The Nevada Museum of Art’s recent acquisition of Judy Chicago’s complete Fireworks Archives, announced earlier this week, marks a major addition to the museum’s extensive land art collection and initiates the NMA as one of now four institutions tasked with the stewardship of Chicago’s work.
Though Chicago’s legacy is often pinned to her most famous piece “The Dinner Party” (the feminist installation that sets an elaborate banquet table with place settings for historical and mythical female figures), the artist’s earlier, site-specific, air-and smoke-based works from the late ’60s and early ’70s are equally significant—though often overlooked in the shadow of her male, earthworks-heavy counterparts.
“Instead of digging in the ground she’s in the air,” said William L. Fox, the director of the Center for Art + Environment at the NMA, over video chat. “She’s doing something impermanent, she’s doing something ephemeral. Instead of being—I hesitate to use the word “egocentric” but being an artist who grew up thinking that to achieve the highest place you can get to in the art world was to be a solo artist and make a heroic gesture. …That was the model of achievement. This was the person that said, ‘No, we’re going to do this as a collaborative effort.’”
In the past eight years, contemporary art institutions’ inclusion of Chicago’s atmosphere works in recent exhibitions such as The Getty’s “Pacific Standard Time” and LA MoCA’s “Ends of the Earth: Land Art to 1974” have sparked a reconsideration of the artist’s place in the Land Art canon. A forthcoming de Young Museum retrospective on Chicago, postponed due to the COVID-19 shutdown, will also feature pieces from this period of work.
Given the NMA’s comprehensive land art collection and the research scholarship of The Center for Art + Environment, Chicago’s Fireworks Archives make sense in Nevada. They are comprised of 45 dry ice, colored smoke, and fireworks projects spanning 53 years. These works—which have the effect of softening and “feminizing” both the natural and built landscape—are, because of their temporary nature, preserved in the form thousands of photographs, film, letters, maps, drawings, press materials, garments, and digital images, including some of Chicago’s own iPhone photos. A set of 12 limited edition Atmospheres prints will be available to the museum for lending. Pieces include well-known works like “Immolation,” “Bridge Atmosphere,” and images of Chicago’s butterfly-shaped firework pieces—as well as some unknowns.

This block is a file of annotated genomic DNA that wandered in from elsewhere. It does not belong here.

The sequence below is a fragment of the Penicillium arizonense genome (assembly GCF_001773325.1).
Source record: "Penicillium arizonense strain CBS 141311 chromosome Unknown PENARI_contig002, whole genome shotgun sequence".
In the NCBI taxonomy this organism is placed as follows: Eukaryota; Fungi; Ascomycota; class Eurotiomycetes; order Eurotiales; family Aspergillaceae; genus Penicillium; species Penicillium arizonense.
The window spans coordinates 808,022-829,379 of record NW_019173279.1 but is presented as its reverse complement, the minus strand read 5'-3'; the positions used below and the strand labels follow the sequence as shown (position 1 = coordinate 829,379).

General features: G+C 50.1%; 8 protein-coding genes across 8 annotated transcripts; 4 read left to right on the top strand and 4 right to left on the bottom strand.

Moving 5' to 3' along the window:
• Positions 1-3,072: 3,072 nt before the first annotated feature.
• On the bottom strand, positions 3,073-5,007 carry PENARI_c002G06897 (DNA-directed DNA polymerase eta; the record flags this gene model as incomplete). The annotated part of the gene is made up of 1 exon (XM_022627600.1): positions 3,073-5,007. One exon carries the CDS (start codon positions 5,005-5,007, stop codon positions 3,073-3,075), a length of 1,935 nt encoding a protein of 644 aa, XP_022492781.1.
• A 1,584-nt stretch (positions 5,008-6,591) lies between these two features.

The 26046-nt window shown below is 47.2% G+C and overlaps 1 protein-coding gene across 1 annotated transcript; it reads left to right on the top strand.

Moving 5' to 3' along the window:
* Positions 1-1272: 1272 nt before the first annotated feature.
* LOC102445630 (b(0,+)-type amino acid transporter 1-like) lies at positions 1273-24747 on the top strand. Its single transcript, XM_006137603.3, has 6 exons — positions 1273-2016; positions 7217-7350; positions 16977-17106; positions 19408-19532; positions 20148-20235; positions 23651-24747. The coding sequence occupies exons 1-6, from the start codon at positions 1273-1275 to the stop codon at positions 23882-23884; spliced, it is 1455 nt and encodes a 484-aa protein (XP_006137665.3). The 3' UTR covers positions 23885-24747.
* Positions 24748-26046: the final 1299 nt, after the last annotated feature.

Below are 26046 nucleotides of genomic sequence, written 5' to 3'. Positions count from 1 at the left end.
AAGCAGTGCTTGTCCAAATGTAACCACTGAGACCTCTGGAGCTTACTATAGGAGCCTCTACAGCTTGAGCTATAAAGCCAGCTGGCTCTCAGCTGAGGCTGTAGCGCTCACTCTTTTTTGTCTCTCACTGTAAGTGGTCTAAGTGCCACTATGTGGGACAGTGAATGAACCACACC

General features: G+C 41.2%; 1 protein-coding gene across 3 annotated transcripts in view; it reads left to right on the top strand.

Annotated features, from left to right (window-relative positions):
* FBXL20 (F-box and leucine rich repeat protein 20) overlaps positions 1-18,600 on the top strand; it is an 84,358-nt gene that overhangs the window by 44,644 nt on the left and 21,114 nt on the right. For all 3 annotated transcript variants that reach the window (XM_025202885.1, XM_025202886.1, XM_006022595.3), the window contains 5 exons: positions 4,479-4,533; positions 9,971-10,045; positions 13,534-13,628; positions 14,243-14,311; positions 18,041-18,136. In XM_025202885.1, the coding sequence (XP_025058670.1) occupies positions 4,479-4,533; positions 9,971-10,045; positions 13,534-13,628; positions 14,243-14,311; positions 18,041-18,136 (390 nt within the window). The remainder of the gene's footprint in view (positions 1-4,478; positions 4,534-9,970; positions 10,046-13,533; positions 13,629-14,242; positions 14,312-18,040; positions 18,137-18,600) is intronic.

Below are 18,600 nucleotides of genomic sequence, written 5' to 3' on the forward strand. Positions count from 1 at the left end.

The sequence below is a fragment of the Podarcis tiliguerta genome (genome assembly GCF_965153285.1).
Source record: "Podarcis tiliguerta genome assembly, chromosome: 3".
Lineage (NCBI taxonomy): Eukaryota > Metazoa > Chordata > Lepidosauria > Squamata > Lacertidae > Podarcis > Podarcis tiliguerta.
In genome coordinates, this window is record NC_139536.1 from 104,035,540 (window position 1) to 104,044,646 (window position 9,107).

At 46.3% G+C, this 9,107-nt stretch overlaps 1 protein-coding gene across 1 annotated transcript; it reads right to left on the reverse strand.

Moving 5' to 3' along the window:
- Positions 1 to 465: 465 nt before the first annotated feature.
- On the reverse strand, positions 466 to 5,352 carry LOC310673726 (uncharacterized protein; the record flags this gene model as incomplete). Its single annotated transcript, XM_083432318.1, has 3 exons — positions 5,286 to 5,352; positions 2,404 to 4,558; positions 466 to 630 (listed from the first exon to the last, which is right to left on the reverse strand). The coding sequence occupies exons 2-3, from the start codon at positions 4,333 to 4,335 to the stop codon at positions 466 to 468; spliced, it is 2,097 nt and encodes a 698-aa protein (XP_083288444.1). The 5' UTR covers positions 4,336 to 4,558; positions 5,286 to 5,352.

“There are numerous images that have never before been seen,” JoAnne Northrup, the curatorial director and curator of contemporary art at the NMA, told Double Scoop in a recent phone call. “So really you’ve been seeing the tip of the iceberg.”
In October 2021, the museum will make parts of the archive public with a debut exhibition “On Fire: Judy Chicago’s Atmospheres Archive” in conjunction with the Art + Environment Conference, “Land Art: Past, Present, Futures.”
In the meantime, the NMA is busy going through Chicago’s materials, uncovering new revelations about an artist that most people think they have fully figured out—an artist who knew she would have to be immaculate in documenting her work because, as she told Dazed magazine in 2018, “It is not unusual for it to take decades for people to understand my work.”
As Northrup goes further into the archives, she finds herself sitting front-row for Chicago’s long-view. “The depth, the richness, and the incredible organization of this material surprised me. Then when I gave it some thought, I realized this was an artist who, since she was very young, knew that she would be famous, and took all the trouble to organize her materials because she knows she deserves a place in history. And now she’s got it. She was right.”